This is a massive and ambitious undertakingEmily Brailsford

Never before has the ADC theatre seen a musical quite like this: this all-singing, all-dancing production boasts an impressive cast of twenty-six actors and displays an incredible range of technical talent. My first impression upon entering the rehearsal room was that this was a massive - and certainly ambitious - undertaking, as the titular chorus line itself was hardly contained by the large rehearsal space, but it soon became clear that the expertise of the cast more than compensates for these practical challenges.

“The investment of the onlookers in the characters and the strength of their subsequent anticipation at this climax will be perhaps the truest test of this student production”

A Chorus Line is somewhat metatheatrical in its dramatization of an audition process: a diverse bunch of hopefuls are auditioning to be part of a Broadway chorus line and are met with the slightly unconventional methods of Zach, the director. He decides against giving them lines (shock!) and instead entreats the group of auditionees to simply tell him about themselves. A big question, an unsettling request - can’t they just read lines? The panic sets in and the narrative unfolds in real-time as each individual responds in ways that - judging from the immensely enjoyable excerpts I witnessed - are comic and moving in equal measure.

Universal traumas (being bullied at school, wishing your boobs would grow, etc.) and more intimate revelations are woven into witty musical dance numbers that are delivered with admirable gusto by the cast. The constantly shifting dynamics of the group are laid bare to the audience as the majority of the cast remain on stage throughout; a staggering display of stamina, it must be said. In essence, the cast are provided with a precious opportunity to sing about what they really love - theatre, singing, dancing - and their emotion is palpable. 

The inclusion of dance workshops and the appointment of a dance captain have been extremely popular methodsEmily Brailsford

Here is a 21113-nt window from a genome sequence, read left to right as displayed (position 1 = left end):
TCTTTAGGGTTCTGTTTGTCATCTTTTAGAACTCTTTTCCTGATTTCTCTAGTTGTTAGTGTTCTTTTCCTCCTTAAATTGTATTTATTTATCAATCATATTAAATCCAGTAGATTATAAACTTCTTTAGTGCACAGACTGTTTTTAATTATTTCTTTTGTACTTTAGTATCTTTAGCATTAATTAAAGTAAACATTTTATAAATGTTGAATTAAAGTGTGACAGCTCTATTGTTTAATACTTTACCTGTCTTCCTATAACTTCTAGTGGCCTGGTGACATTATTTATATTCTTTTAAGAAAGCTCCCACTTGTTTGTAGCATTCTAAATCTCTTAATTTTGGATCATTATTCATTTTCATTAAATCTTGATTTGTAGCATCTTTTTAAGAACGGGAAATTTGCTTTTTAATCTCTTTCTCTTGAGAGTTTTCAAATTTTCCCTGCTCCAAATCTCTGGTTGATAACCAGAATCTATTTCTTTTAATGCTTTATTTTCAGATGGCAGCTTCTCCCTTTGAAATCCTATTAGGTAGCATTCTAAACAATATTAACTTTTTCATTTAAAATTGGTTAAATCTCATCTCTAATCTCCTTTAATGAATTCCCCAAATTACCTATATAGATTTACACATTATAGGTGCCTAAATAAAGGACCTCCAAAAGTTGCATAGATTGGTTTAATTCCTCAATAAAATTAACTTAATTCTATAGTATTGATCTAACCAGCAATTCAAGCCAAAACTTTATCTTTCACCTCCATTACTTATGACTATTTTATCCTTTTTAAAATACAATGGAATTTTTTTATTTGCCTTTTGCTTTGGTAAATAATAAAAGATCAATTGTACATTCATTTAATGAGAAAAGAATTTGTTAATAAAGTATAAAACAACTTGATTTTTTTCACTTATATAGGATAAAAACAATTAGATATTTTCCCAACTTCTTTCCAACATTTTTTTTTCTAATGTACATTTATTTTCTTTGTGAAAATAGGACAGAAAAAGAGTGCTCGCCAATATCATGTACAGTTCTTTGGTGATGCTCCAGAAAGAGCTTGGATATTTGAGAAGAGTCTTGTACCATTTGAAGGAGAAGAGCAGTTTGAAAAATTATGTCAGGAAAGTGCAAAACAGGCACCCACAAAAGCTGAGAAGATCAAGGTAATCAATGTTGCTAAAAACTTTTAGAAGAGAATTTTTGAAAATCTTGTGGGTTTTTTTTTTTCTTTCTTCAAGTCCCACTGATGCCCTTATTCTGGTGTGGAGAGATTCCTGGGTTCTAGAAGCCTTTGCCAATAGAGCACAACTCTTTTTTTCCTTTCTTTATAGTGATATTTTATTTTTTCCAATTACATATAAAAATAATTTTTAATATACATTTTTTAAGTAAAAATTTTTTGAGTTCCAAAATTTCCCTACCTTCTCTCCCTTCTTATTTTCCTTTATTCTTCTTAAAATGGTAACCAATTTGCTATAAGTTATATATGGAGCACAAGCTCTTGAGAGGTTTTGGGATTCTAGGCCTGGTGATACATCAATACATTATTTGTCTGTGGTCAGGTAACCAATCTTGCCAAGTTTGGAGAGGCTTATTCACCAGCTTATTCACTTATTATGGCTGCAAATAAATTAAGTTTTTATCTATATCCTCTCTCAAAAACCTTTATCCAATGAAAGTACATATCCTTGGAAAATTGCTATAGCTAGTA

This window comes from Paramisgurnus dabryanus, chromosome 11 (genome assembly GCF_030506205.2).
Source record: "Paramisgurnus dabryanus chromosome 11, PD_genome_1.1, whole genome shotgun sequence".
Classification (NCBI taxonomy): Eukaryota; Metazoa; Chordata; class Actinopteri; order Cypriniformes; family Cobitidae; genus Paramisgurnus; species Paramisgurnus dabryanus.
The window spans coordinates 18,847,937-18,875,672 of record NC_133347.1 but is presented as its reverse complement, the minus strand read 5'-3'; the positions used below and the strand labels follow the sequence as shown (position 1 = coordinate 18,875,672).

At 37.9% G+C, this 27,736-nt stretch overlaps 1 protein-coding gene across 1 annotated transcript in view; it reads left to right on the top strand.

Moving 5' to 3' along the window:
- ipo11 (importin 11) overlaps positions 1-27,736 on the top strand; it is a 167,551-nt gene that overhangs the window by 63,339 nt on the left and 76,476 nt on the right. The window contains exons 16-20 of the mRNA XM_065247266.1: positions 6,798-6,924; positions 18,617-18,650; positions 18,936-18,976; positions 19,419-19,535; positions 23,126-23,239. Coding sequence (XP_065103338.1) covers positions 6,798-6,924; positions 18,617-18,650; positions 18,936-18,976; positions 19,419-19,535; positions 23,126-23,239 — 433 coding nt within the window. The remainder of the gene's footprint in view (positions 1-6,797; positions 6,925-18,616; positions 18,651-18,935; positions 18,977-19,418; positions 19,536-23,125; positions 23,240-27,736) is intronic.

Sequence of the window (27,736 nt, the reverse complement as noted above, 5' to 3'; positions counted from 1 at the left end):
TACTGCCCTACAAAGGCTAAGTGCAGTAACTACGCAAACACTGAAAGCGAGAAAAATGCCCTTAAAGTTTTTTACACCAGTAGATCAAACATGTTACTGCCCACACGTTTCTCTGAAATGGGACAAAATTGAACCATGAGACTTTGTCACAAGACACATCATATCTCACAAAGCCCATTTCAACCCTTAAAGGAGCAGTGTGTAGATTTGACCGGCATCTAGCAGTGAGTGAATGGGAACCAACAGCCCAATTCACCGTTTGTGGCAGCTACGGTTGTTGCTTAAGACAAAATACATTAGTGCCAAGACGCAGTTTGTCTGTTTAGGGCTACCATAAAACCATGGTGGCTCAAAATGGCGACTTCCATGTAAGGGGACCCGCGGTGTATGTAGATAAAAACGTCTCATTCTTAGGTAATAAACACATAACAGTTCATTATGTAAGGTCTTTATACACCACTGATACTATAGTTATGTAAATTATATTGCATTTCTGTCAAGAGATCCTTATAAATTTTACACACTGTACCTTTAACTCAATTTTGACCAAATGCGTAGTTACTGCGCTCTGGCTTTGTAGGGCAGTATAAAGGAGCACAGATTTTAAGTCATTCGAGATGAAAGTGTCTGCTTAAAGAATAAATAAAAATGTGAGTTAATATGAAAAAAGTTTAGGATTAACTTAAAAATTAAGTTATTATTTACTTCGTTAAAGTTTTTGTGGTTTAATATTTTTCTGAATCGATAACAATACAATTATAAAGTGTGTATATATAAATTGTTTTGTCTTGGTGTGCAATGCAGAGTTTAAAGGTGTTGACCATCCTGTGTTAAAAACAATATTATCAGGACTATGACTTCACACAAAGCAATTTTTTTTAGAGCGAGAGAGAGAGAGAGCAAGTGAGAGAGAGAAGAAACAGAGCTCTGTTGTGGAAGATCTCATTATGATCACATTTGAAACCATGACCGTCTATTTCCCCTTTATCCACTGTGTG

An ambitious production such as this undoubtedly presents many challenges. There is no established protagonist, with each character requiring sufficient development to make their time in the spotlight both compelling and convincing. Yet this is also what makes the show so engaging, as the audience are led to foster sympathies for a variety of characters who would otherwise make up just one indistinguishable (chorus) line.

Interestingly, the stories in the production are actually based on those of the real actors who made up the original cast. Director Luke Dell comments that when A Chorus Line was originally performed on Broadway in the 1970s, there was often a very powerful audience reaction to the scene in which the successful auditionees are announced. The investment of the onlookers in the characters and the strength of their subsequent anticipation at this climax will be perhaps the truest test of this student production. The set is simple: a bare stage, adorned only with revolving mirrored panels, concentrates focus on the individuals whose theatrical careers are held delicately in the balance.

“learning elements of jazz, ballet and tap with little prior experience is definitely no mean feat and should be generously celebrated”

Dell explains that there were initially doubts as to whether enough dance talent could be sourced to make such a ‘dance-heavy’ musical effective. It was certainly a valid concern, but one that has been expertly overcome by the inclusion of dance workshops in the rehearsal process, in addition to the appointment of a dance captain (Sophie Foote) to aid the hard-working choreographers (Eliza Mahoney and Jasmine Coomber). Talking to the cast made it clear that this has been an extremely popular method.

Foote, whilst also a member of the cast, has been offering one-on-one sessions with those who miss certain rehearsals or who just want to brush up on certain skills: this demonstrates that the production has maintained an attention to detail and a consideration for the comfort of each performer, in spite of the sheer volume of cast members. The dance workshops which formed the start of the process have also been instrumental, with some cast members learning a completely new range of skills and even being motivated to continue with dance post-production. Learning elements of jazz, ballet and tap with little prior experience is definitely no mean feat and should be generously celebrated. The efforts of musical director Laurence T-Stannard and the use of a live band also greatly contribute to the joyousness of the overall spectacle.


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Despite this show essentially constituting a musical about the world of musicals, the cast endearingly insist that it is not ‘offensively musical theatre’: rest assured, there is dialogue interspersed with the songs and dances. An enormous amount of effort has gone into this particular show and it has all the makings of a triumph. Audiences have clearly anticipated this, as the production is actually sold out - unprecedented ticket sales have made A Chorus Line the fastest-selling Michaelmas musical put on by the ADC in the past couple of years. Those who had the forethought to purchase an apparently golden ticket are undeniably in for a treat, whilst those who are left without (and no doubt kicking themselves) have no choice but to queue up on the night for one of the very few day tickets being sold on the door. This, however, I would thoroughly recommend; it is not to be missed.

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